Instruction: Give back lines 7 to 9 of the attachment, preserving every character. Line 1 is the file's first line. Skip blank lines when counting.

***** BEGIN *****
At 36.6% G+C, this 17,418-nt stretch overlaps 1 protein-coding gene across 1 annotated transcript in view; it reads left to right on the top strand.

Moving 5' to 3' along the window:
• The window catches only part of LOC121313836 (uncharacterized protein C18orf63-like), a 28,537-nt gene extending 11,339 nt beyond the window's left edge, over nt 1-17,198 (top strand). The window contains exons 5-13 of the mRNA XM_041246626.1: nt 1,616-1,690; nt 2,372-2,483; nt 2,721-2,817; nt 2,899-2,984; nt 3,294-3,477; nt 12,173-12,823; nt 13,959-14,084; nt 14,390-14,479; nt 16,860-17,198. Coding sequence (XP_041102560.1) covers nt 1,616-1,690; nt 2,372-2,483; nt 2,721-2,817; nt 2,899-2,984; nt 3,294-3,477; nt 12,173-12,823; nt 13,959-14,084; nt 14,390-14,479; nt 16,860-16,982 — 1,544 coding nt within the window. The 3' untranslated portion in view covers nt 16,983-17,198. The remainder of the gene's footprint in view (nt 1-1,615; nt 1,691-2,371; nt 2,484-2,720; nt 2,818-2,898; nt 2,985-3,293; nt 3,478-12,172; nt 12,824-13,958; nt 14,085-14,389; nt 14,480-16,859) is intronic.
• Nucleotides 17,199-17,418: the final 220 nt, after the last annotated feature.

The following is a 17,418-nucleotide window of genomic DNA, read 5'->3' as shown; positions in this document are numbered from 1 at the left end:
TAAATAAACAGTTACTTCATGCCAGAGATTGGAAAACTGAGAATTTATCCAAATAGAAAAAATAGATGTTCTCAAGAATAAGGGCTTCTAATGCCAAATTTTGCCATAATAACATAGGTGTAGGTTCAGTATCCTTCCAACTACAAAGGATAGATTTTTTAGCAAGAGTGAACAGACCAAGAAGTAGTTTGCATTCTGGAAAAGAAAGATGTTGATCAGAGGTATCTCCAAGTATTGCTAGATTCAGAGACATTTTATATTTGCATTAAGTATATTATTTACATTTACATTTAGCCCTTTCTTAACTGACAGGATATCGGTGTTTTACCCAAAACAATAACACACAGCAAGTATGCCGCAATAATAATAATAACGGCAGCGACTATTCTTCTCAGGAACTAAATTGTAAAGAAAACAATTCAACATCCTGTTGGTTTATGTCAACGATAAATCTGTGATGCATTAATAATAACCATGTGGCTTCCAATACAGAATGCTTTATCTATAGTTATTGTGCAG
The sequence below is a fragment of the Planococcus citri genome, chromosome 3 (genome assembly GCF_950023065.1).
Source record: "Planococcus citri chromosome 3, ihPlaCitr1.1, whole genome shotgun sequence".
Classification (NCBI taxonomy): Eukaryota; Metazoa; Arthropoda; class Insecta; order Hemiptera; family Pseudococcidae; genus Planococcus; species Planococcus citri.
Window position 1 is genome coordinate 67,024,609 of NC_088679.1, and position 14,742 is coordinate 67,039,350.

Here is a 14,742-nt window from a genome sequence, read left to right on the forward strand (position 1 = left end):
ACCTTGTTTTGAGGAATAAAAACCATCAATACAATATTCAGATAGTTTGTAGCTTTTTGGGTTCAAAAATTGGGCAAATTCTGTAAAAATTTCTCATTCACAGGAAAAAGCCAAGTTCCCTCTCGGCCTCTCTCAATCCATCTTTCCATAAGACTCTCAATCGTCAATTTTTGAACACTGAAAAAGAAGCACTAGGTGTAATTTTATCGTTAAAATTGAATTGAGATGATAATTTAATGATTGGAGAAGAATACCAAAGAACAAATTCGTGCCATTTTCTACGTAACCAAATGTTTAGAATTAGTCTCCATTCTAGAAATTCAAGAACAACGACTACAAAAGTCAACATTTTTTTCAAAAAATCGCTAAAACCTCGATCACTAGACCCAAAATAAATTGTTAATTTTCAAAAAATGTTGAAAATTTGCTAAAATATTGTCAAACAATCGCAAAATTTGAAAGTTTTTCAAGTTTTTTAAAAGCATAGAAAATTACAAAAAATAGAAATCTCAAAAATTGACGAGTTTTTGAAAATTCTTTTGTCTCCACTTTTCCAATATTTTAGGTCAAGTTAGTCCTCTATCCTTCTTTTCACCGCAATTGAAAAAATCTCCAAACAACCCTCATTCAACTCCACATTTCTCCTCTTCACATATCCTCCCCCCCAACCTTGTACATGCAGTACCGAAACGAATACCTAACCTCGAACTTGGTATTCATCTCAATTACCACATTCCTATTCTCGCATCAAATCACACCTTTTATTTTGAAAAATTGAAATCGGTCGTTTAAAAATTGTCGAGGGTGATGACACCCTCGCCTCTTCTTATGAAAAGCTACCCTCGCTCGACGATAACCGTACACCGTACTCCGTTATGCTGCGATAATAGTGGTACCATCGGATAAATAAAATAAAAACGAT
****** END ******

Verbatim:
The sequence below is a fragment of the Planococcus citri genome, chromosome 3 (genome assembly GCF_950023065.1).
Source record: "Planococcus citri chromosome 3, ihPlaCitr1.1, whole genome shotgun sequence".
Classification (NCBI taxonomy): Eukaryota; Metazoa; Arthropoda; class Insecta; order Hemiptera; family Pseudococcidae; genus Planococcus; species Planococcus citri.